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    ABSTRACT: This study examined the association between attributing self-reported discrimination to weight and diabetes outcomes (glycemic control, diabetes-related distress, and diabetes self-care). A community dwelling sample of 185 adults (mean age 55.4; 80 % White/Caucasian 65 % female) with poorly controlled type 2 diabetes (HbA1c level ≥7.5 %) provided demographic and several self-report measures (including diabetes-related distress, diabetes self-care activities, discrimination, and attributions of discrimination), and had height, weight, and glycated hemoglobin (HbA1c) assessed by trained research staff as part of a larger research study. Individuals who attributed self-reported discrimination to weight had significantly higher HbA1c levels, higher levels of diabetes-related distress, and worse diabetes-related self-care behaviors (general diet, exercise, and glucose testing). These relationships persisted even when controlling for BMI, overall discrimination, depressive symptoms, and demographic characteristics. Results indicate that the perception of weight stigma among individuals with type 2 diabetes is strongly associated with a range of poor diabetes outcomes. Efforts to reduce exposure to and/or teach adaptive coping for weight stigma may benefit patients with type 2 diabetes.
    Full-text · Article · Jul 2015 · Journal of Behavioral Medicine
    • "" This assumption, however, stands in stark contrast to the growing literature on the effects of weight stigma. Little evidence exists to indicate that stigmatizing experiences will lead to weight loss among overweight individuals (Vartanian & Smyth, 2013; but see Latner, Wilson, Jackson, & Stunkard, 2009). Rather, there is growing evidence that weight stigmatizing experiences promote weight gain over time (Hunger & Tomiyama, 2014; Jackson, Beeken, & Wardle, 2014; Sutin & Terracciano, 2013). "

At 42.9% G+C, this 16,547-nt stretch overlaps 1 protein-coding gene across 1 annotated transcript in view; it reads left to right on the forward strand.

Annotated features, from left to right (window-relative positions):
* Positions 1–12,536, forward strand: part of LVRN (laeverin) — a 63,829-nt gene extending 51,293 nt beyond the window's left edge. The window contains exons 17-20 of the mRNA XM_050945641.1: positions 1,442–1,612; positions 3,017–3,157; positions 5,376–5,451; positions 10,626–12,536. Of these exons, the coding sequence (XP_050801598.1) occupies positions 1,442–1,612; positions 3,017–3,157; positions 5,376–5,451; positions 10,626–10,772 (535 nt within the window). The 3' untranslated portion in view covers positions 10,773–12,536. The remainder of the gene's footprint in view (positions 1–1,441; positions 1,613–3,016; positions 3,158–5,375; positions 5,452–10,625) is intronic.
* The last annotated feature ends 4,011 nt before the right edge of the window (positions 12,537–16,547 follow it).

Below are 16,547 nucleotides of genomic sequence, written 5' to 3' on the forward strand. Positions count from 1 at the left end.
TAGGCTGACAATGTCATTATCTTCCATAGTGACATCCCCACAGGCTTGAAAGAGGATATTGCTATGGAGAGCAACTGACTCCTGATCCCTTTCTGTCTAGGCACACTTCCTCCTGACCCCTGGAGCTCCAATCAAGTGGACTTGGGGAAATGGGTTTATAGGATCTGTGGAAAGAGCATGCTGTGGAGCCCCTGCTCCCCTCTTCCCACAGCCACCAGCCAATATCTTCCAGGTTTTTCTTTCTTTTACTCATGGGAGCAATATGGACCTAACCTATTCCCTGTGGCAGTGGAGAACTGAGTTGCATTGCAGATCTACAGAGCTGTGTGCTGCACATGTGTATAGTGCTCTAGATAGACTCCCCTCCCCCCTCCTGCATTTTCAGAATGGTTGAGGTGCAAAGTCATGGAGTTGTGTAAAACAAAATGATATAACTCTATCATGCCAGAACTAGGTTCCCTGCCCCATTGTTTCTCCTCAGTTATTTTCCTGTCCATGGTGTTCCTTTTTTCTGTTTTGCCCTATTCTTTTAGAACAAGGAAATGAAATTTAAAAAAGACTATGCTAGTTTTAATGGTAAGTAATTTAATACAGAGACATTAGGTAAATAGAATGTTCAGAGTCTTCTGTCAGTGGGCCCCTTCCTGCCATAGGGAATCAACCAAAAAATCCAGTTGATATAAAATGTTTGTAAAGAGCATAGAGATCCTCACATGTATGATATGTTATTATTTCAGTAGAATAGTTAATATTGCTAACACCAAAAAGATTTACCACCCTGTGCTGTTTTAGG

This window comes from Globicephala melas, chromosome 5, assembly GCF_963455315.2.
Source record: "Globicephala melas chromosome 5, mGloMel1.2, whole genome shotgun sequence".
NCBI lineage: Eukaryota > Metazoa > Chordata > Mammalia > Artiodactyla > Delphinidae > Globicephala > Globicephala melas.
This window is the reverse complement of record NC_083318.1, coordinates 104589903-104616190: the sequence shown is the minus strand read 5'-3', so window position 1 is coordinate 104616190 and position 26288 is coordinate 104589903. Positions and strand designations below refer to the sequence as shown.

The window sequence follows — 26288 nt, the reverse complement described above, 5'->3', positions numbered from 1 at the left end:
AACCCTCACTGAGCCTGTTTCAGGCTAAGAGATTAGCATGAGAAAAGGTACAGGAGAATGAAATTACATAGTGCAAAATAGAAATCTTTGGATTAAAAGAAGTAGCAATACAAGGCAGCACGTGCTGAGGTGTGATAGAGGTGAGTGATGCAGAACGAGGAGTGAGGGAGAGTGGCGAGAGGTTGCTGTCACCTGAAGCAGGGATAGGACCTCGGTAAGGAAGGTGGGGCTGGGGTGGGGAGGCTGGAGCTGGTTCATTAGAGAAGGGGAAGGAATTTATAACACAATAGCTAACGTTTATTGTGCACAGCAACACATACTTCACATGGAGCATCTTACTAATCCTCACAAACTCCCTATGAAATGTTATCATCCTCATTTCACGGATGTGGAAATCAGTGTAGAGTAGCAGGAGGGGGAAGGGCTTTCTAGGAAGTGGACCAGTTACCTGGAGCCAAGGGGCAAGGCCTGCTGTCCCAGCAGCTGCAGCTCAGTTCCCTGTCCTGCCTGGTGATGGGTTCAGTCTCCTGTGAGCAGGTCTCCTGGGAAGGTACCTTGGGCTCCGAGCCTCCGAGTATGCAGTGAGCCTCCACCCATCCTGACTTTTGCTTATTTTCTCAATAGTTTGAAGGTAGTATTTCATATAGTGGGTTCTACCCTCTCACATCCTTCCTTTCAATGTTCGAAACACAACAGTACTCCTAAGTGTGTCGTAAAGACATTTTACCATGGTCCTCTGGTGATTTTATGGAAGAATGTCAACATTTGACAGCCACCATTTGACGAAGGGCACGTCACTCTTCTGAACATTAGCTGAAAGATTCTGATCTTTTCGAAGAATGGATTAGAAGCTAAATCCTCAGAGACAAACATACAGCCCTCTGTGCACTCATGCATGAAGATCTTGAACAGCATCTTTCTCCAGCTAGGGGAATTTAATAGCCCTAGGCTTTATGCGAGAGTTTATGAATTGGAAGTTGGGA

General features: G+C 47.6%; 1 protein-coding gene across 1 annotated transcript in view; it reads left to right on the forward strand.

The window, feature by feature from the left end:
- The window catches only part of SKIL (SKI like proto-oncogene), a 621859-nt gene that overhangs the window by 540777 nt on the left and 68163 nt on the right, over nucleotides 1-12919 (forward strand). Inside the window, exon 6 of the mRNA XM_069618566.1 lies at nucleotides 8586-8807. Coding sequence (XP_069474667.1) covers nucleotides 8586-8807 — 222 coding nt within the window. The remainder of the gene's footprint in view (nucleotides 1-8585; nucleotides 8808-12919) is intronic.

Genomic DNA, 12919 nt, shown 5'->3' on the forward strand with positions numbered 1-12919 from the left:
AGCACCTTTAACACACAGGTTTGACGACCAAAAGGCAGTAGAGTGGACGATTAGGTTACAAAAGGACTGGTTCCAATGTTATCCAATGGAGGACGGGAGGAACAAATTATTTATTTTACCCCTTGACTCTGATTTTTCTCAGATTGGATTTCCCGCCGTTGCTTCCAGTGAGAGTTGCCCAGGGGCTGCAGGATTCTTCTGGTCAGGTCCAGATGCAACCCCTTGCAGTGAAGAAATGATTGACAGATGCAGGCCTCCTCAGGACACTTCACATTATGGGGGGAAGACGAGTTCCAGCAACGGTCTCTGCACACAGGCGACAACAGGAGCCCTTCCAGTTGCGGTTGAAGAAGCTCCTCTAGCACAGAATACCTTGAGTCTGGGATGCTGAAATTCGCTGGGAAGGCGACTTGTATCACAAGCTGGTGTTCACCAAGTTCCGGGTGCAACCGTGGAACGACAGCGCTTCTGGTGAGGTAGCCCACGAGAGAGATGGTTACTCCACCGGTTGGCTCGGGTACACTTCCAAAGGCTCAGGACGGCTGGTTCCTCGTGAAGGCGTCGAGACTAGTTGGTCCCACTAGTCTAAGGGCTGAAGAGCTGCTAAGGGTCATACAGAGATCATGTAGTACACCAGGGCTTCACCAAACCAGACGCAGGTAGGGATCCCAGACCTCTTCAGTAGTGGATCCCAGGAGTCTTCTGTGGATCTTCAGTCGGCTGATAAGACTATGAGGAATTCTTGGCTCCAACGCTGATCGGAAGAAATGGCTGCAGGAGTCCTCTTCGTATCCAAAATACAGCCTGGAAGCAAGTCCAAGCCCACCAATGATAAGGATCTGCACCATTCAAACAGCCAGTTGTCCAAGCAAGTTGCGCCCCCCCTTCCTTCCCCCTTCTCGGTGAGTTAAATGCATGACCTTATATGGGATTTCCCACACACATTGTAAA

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    ABSTRACT: Weight stigma is pervasive, and a number of scholars argue that this profound stigma contributes to the negative effects of weight on psychological and physical health. Some lay individuals and health professionals assume that stigmatizing weight can actually motivate healthier behaviors and promote weight loss. However, as we review, weight stigma is consistently associated with poorer mental and physical health outcomes. In this article, we propose a social identity threat model elucidating how weight stigma contributes to weight gain and poorer mental and physical health among overweight individuals. We propose that weight-based social identity threat increases physiological stress, undermines self-regulation, compromises psychological health, and increases the motivation to avoid stigmatizing domains (e.g., the gym) and escape the stigma by engaging in unhealthy weight loss behaviors. Given the prevalence of overweight and obesity in the US, weight stigma thus has the potential to undermine the health and wellbeing of millions of Americans.
    No preview · Article · Jun 2015 · Social and Personality Psychology Compass